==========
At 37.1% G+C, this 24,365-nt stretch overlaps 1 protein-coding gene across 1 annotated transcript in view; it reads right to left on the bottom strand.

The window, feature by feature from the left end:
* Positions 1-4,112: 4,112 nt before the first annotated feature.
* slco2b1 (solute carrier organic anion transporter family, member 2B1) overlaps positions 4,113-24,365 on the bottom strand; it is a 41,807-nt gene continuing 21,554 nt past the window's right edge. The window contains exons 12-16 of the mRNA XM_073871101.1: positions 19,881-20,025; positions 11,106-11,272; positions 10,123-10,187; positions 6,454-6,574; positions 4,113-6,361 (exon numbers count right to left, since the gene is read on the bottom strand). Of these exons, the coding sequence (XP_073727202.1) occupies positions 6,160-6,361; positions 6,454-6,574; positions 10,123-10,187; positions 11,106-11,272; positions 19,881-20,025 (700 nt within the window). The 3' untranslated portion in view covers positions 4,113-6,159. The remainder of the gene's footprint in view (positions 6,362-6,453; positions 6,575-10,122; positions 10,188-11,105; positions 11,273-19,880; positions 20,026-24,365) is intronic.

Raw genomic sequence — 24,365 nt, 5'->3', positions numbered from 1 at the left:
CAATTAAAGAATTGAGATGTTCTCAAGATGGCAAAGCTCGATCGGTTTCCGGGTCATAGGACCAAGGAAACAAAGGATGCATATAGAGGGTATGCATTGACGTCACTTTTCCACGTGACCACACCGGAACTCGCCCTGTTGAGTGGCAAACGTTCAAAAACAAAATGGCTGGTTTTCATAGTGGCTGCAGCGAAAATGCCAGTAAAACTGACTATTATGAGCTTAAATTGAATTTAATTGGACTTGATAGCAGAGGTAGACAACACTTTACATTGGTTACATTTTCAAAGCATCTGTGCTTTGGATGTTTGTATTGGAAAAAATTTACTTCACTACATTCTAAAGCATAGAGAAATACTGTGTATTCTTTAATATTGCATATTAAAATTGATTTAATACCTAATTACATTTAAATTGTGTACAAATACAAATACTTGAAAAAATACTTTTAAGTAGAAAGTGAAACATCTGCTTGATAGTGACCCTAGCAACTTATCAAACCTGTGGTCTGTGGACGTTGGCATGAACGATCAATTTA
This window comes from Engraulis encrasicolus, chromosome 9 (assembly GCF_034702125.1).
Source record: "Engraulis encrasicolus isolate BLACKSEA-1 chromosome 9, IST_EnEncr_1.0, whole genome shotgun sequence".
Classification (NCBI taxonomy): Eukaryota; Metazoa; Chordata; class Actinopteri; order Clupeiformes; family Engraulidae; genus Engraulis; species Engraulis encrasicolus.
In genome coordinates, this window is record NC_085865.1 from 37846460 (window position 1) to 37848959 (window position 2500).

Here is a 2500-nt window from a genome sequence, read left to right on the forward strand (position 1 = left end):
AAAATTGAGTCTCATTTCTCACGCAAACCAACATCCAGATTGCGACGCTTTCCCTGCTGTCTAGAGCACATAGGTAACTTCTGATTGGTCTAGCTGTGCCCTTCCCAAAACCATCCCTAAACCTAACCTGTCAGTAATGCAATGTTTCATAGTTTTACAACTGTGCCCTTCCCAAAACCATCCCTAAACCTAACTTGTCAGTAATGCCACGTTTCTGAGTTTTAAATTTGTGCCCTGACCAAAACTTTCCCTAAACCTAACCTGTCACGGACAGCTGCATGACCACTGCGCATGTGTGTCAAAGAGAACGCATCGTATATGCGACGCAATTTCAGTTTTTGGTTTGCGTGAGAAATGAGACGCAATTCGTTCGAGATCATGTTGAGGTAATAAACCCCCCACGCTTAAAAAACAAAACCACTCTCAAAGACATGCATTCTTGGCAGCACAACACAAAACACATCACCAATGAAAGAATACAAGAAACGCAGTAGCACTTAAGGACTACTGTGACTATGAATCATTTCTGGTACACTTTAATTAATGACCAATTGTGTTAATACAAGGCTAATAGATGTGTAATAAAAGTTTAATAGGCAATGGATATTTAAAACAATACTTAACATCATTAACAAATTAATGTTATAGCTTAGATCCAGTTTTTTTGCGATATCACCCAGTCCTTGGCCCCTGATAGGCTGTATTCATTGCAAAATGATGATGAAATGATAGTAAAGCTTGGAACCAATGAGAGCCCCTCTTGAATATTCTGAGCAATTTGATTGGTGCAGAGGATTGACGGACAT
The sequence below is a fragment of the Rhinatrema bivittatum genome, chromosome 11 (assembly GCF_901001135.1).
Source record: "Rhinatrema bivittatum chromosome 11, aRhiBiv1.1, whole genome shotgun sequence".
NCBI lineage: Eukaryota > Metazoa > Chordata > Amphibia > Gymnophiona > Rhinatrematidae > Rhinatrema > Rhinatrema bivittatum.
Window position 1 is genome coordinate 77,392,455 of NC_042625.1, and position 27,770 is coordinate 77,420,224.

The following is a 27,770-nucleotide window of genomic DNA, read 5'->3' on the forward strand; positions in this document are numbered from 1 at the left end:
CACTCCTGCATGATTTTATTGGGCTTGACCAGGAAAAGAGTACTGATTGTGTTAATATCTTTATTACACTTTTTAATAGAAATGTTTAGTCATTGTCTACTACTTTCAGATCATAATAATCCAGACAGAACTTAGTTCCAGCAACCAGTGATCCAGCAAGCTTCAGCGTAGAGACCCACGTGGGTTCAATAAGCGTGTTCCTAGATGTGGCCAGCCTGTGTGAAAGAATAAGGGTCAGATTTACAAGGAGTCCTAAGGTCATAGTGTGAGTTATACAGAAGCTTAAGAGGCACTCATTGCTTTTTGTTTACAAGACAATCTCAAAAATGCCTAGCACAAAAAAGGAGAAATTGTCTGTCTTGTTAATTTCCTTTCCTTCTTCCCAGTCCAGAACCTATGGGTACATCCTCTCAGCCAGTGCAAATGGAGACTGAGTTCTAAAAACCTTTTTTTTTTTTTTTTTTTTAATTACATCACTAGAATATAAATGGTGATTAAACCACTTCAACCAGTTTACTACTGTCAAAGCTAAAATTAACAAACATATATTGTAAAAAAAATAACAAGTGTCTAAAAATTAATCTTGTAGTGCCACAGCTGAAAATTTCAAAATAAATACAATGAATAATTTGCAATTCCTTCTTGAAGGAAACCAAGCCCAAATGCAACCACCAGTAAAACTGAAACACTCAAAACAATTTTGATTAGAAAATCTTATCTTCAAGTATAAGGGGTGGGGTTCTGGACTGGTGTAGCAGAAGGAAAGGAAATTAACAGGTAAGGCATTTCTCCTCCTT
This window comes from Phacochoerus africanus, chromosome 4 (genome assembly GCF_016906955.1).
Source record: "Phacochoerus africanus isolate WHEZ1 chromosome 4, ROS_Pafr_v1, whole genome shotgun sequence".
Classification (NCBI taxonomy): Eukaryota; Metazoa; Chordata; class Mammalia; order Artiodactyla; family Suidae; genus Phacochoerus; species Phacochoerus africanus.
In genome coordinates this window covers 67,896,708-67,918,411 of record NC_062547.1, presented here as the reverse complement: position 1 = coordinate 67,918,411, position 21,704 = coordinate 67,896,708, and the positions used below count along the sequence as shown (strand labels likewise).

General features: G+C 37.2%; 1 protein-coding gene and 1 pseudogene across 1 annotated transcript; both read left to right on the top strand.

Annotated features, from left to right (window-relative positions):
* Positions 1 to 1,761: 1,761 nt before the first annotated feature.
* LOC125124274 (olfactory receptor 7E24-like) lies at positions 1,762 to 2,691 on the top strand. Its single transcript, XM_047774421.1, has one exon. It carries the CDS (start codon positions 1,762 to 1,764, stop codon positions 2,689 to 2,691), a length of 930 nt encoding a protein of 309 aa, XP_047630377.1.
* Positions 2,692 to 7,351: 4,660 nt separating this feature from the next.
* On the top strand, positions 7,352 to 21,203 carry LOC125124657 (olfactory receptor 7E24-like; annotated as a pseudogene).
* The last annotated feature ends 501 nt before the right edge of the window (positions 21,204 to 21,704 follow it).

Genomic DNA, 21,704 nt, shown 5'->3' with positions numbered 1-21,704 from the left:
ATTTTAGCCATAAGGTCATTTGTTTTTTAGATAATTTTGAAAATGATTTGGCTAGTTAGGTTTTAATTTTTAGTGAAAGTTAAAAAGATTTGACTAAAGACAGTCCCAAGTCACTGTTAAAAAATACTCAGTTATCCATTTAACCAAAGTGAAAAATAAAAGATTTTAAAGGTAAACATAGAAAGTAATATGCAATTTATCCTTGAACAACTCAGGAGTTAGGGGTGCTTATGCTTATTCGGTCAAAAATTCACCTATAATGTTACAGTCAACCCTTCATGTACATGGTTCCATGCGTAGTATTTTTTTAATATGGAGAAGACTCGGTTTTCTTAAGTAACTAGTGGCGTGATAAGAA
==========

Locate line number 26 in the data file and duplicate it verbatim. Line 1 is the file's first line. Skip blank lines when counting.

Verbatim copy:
* LOC125124274 (olfactory receptor 7E24-like) lies at positions 1,762 to 2,691 on the top strand. Its single transcript, XM_047774421.1, has one exon. It carries the CDS (start codon positions 1,762 to 1,764, stop codon positions 2,689 to 2,691), a length of 930 nt encoding a protein of 309 aa, XP_047630377.1.